If Kroger and Boise-based Albertsons are no longer competing, the new super giant “would have a greater ability to dedicate its resources to taking on Walmart head-on. Joining forces could also help the grocers pull well ahead of other major retailers with grocery businesses such as Amazon and Costco,” PYMNTS, an online retail and financial publication, reported.

Last year, grocery sales in the U.S. topped $800 billion. With revenue expected to rise, competition is fierce.

In a news release, Kroger said it “has a long track record of lowering prices, improving the customer experience and investing in its associates and communities. Consistent with prior transactions, Kroger plans to invest in lowering prices for customers and expects to reinvest approximately half a billion dollars of cost savings from synergies to reduce prices for customers.”

The company expects the merger would strengthen its supply chain, expand its fresh food offerings and bring products from “field to table to more customers more quickly.”

However, some analysts say the deal could result in the closing of “400 locations to keep regulatory scrutiny at bay,” PYMNTS reported.

“If there is a merger, it will potentially be detrimental to shoppers. It will limit the choices that they have to shop which could potentially drive up grocery prices,” said Tammi Brady, a Teamster representative.

Brady pointed to the 2015 Safeway-Albertsons merger as a harbinger of things to come.

The merger resulted in the closure of more than 160 stores across the two companies’ multi-state network.

It was devastating for so many, Brady said. “Some meat cutters lost their jobs and didn’t come back.”

Teamsters General President Sean M. O’Brien said the proposed merger “will have serious implications for the more than 18,000 Teamsters employed at both companies.” He called the deal another example of why real antitrust reform is needed.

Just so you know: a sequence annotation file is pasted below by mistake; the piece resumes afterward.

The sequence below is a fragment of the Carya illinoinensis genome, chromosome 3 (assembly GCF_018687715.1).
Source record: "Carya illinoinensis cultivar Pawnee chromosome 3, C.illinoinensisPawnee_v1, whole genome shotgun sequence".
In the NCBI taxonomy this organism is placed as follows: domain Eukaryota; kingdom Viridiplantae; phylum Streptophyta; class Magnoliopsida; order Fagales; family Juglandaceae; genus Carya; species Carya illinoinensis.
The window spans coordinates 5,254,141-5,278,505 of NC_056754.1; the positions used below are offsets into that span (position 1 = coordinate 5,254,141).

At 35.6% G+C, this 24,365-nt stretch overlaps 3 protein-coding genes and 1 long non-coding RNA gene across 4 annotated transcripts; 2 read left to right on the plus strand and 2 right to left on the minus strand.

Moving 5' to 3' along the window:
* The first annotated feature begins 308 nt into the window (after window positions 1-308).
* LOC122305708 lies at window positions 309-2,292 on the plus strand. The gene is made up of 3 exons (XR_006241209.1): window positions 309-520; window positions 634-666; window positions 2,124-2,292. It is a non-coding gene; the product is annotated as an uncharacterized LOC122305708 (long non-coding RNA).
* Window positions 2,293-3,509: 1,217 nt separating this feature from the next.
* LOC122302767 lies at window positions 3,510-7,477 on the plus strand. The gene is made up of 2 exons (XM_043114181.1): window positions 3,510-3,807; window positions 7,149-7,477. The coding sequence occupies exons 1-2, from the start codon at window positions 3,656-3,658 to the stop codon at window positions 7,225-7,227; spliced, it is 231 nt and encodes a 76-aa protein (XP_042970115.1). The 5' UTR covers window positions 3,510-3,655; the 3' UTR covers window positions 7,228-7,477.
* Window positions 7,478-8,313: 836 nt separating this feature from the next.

“Historically, mergers of this magnitude have a negative impact on workers and the public. Less competition almost always means higher prices and fewer choices,” O’Brien said.


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Mike Raughter, a union representative with the Marysville Albertsons, hands a leaflet to a shopper during an informational campaign on Wednesday. Raughter was one of less than a dozen grocery store workers handing out leaflets to shoppers about the proposed merger between Albertsons and Kroger. (Mike Henneke / The Herald)

Mike Raughter, a union representative with the Marysville Albertsons, hands a leaflet to a shopper during an informational campaign on Wednesday. Raughter was one of less than a dozen grocery store workers handing out leaflets to shoppers about the proposed merger between Albertsons and Kroger. (Mike Henneke / The Herald)

Kevin Flynn, a meat-cutter with the Marysville Albertsons, speaks with a passenger in a vehicle during a leaflet campaign on Wednesday. Flynn was one of about a dozen grocery store workers handing out leaflets to shoppers about the proposed merger between Albertsons and Kroger. (Mike Henneke / The Herald)

Kevin Flynn, a meat-cutter with the Marysville Albertsons, speaks with a passenger in a vehicle during a leaflet campaign on Wednesday. Flynn was one of about a dozen grocery store workers handing out leaflets to shoppers about the proposed merger between Albertsons and Kroger. (Mike Henneke / The Herald)

Joanne Fisher, right, a meat wrapper with the Marysville Albertsons, hands a leaflet to a shopper during an informational campaign on Wednesday. Fisher was one of less than a dozen grocery store workers handing out leaflets to shoppers about the proposed merger between Albertsons and Kroger. (Mike Henneke / The Herald)

Joanne Fisher, right, a meat wrapper with the Marysville Albertsons, hands a leaflet to a shopper during an informational campaign on Wednesday. Fisher was one of less than a dozen grocery store workers handing out leaflets to shoppers about the proposed merger between Albertsons and Kroger. (Mike Henneke / The Herald)